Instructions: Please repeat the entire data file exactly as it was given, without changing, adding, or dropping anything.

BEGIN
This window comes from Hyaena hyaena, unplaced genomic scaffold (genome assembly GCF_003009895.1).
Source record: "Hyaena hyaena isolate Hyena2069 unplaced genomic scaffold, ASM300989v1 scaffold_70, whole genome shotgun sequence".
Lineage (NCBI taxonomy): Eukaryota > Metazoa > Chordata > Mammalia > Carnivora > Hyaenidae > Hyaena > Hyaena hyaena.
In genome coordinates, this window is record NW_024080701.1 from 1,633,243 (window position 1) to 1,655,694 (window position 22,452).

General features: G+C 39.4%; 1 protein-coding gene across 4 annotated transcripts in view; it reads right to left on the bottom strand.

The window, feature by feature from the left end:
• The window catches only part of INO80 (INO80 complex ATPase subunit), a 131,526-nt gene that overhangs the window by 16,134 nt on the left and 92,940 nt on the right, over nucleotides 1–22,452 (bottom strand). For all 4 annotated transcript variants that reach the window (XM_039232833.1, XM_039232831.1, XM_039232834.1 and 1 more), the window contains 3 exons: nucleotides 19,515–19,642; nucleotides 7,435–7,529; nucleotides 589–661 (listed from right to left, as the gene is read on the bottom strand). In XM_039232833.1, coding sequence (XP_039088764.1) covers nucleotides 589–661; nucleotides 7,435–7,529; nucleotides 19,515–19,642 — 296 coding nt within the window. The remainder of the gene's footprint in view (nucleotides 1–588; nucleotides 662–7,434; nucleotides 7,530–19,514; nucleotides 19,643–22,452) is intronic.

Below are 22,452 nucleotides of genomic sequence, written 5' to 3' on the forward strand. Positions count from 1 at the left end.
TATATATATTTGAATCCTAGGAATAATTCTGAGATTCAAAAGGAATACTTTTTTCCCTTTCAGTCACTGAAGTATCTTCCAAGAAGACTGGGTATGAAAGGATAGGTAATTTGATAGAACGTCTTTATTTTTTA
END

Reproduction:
This window comes from Hyaena hyaena, unplaced genomic scaffold (genome assembly GCF_003009895.1).
Source record: "Hyaena hyaena isolate Hyena2069 unplaced genomic scaffold, ASM300989v1 scaffold_70, whole genome shotgun sequence".
Lineage (NCBI taxonomy): Eukaryota > Metazoa > Chordata > Mammalia > Carnivora > Hyaenidae > Hyaena > Hyaena hyaena.
In genome coordinates, this window is record NW_024080701.1 from 1,633,243 (window position 1) to 1,655,694 (window position 22,452).

General features: G+C 39.4%; 1 protein-coding gene across 4 annotated transcripts in view; it reads right to left on the bottom strand.

The window, feature by feature from the left end:
• The window catches only part of INO80 (INO80 complex ATPase subunit), a 131,526-nt gene that overhangs the window by 16,134 nt on the left and 92,940 nt on the right, over nucleotides 1–22,452 (bottom strand). For all 4 annotated transcript variants that reach the window (XM_039232833.1, XM_039232831.1, XM_039232834.1 and 1 more), the window contains 3 exons: nucleotides 19,515–19,642; nucleotides 7,435–7,529; nucleotides 589–661 (listed from right to left, as the gene is read on the bottom strand). In XM_039232833.1, coding sequence (XP_039088764.1) covers nucleotides 589–661; nucleotides 7,435–7,529; nucleotides 19,515–19,642 — 296 coding nt within the window. The remainder of the gene's footprint in view (nucleotides 1–588; nucleotides 662–7,434; nucleotides 7,530–19,514; nucleotides 19,643–22,452) is intronic.

Below are 22,452 nucleotides of genomic sequence, written 5' to 3' on the forward strand. Positions count from 1 at the left end.
TATATATATTTGAATCCTAGGAATAATTCTGAGATTCAAAAGGAATACTTTTTTCCCTTTCAGTCACTGAAGTATCTTCCAAGAAGACTGGGTATGAAAGGATAGGTAATTTGATAGAACGTCTTTATTTTTTA